This action might not be possible to undo. Are you sure you want to continue?
Mayor Rudolph Giuliani
THE PGA’S VICE CAPTAIN AND AMBASSADOR ON THIS MONTH’S RYDER CUP,
AND PLAYING IN THE HAMPTONS
THE SEASON’S 50 BEST DRESSED
A BEACHSIDE COOKOUT
with Scott Conant, Marc Murphy, and Geofrey Zakarian
NICHE MEDIA HOLDINGS, LLC
COMFORT FOOD RECEIVES A MEDITERRANEAN SPIN AS THE EAST END CELEBRATES ITALY’S
GASTRONOMIC DELIGHTS AND THE CLOSE OF THE SUMMER SEASON. BY MATTHEW WEXLER
with lobster, corn,
micro basil, lemon
olive oil, chiles, and
mint at Topping
he last vestiges of summer are finding their way onto Tom
Colicchio’s menu at Topping Rose House (One Bridgehampton-
Sag Harbor Tpke., Bridgehampton, 537-0870; toppingrosehouse.com).
Saffron garganelli pairs lobster and corn with a touch of Fresno and jala-
peño chiles for a kick. Fresh mint, micro basil, and a drizzle of lemon olive
oil complete the dish. Chef de Cuisine Kyle Koenig says the pasta’s shape
is as integral to a successful dish as the sauce. Paccheri—a short-cut, wide-
tube pasta—is an ideal vehicle for arugula pesto, fava beans, and walnuts,
which snuggle into the crevices for a flavor-packed bite every time.
Patience is a virtue for dishes like the risotto ai frutti di mare at Sant
Ambroeus (30 Main St., Southampton, 283-1233; santambroeus.com). Technically
not pasta, Arborio rice is cooked with the slow addition of fish stock enriched
with white wine and shallots. Calamari, clams, king crab meat, scallops,
mussels, and shrimp are added at the end, along with a vibrant drizzle of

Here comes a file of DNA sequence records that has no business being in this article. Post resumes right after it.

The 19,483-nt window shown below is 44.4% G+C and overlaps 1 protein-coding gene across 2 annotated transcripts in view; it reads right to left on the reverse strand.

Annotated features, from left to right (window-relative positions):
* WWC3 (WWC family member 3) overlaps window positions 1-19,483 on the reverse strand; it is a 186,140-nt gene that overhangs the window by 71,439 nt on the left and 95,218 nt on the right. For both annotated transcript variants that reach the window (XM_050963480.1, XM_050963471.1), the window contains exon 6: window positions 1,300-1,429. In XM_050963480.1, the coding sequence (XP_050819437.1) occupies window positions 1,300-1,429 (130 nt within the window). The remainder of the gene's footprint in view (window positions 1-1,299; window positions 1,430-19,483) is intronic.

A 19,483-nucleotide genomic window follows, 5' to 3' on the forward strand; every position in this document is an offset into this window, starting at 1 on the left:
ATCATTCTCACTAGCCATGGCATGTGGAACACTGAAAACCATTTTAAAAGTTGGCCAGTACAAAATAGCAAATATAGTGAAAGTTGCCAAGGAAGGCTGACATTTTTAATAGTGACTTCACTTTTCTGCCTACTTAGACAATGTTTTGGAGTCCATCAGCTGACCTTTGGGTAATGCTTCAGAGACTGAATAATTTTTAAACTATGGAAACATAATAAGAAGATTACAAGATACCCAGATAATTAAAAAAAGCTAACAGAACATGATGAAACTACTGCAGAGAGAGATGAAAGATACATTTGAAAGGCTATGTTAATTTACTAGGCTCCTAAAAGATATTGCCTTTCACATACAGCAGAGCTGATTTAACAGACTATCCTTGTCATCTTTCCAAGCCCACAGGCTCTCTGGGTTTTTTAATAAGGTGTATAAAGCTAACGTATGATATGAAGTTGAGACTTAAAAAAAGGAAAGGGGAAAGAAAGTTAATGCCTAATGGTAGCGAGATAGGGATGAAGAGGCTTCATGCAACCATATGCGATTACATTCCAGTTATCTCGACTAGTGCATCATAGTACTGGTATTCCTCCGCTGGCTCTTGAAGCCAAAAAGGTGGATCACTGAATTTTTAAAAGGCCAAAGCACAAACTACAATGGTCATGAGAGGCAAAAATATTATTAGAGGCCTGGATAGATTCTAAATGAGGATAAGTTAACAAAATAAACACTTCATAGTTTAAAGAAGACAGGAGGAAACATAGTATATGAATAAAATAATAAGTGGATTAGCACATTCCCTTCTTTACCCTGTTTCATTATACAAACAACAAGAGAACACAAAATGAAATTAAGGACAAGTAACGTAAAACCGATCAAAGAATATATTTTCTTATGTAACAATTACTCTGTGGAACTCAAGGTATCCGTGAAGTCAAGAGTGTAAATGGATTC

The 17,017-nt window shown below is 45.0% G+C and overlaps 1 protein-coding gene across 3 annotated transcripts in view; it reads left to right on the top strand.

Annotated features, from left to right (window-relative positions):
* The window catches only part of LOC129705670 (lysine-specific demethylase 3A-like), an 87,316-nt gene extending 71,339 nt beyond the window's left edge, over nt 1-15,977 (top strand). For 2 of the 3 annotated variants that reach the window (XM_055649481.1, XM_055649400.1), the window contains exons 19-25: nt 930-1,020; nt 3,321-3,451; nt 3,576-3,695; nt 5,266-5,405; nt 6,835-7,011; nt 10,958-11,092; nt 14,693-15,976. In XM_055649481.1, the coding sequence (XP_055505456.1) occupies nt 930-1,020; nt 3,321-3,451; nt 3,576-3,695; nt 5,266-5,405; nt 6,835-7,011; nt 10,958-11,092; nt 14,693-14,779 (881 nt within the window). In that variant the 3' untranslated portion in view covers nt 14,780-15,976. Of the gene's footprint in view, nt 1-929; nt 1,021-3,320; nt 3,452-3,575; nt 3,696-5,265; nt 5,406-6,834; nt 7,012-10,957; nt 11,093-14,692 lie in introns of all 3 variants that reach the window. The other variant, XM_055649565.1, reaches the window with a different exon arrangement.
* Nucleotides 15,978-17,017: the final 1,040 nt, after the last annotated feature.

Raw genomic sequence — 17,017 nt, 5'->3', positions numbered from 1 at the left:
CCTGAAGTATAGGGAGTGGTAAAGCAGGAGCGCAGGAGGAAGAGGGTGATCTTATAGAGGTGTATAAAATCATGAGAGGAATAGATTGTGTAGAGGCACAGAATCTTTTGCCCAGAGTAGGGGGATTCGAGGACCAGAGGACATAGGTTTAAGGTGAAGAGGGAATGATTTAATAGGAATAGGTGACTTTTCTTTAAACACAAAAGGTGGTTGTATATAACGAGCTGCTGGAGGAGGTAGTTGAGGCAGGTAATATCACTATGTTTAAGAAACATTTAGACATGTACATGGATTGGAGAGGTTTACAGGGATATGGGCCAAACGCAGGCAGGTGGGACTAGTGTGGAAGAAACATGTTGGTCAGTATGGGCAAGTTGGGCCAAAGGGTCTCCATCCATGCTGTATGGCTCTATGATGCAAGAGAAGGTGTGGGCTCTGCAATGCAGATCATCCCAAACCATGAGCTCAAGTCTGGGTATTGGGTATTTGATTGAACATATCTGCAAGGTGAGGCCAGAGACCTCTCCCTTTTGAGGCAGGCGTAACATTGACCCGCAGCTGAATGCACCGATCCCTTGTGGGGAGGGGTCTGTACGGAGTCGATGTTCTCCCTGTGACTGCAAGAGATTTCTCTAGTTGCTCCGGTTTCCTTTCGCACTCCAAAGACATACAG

extra virgin olive oil. Housemade pastas are prepared daily and include
ravioli di spinaci e ricotta, filled with fresh spinach, ricotta, Parmesan,
and fresh herbs, and a simple sage and brown butter sauce is a delicious
reminder that fall is around the corner.
It is said that a restaurant’s gnocchi is the barometer by which all other
pasta dishes can be measured. Light-as-air dumplings are the result of exper-
tise in the kitchen, and Nick & Toni’s (136 N. Main St., East Hampton,
324-3550; nickandtonis.com) has it mastered. “There is no potato in them, and
we use only enough flour to hold them together,” says Chef de Cuisine John
Baron. The delicate dumplings forgo a heavy sauce and, instead, are
combined with diced prosciutto, locally sourced broccoli rabe, butter, and a
generous sprinkle of Gorgonzola cheese, which melts into the dish.
Doppio (126 Main St., Sag Harbor, 808-3444; doppiorestaurants.com) brings
the flavors of southern Italy to Sag Harbor under the watchful eye of
Executive Chef Louis Barresi. Capellini with cockles, leeks, lemon, and
white wine captures the simple flavors of the sea while the dramatic presen-
tation of squid ink tagliolini with Portuguese octopus, saffron, and uni cream
(sea urchin) is a bolder take. Both dishes feature Calabrian chiles, which
originate from Italy’s “boot” and pack a wallop of balanced heat, smokiness,
and fruity notes without overpowering the pasta.
Executive Chef Pietro Bottero from The Patio at 54 Main (54 Main
St., Westhampton Beach, 288-0100; thepatiowhb.com) incorporates culi-
nary inf luences from throughout Italy, years working at Mario Batali’s
Babbo, as well as his first-generation Italian-American father. The
home-style cacao é pepe is a traditional Tuscan-style dish—a simple
combination of pecorino cheese, black pepper, and rigatoni pasta.
Bottero elevates it based on an experience he had in Rome with the
addition of black truff le purée. The restaurant’s unofficial signature
dish is the house-made pappardelle with braised steak ragu and parmi-
giana sauce. Slowly braised skirt steak, which simmers away with red
wine and aromatic vegetables until stewlike, clings to the wide noodles.
“For me, it’s all about fresh pasta,” says Bottero. “Lots of people don’t
take the time to make it by hand. And there’s nothing like a loving,
slow-cooked sauce.” H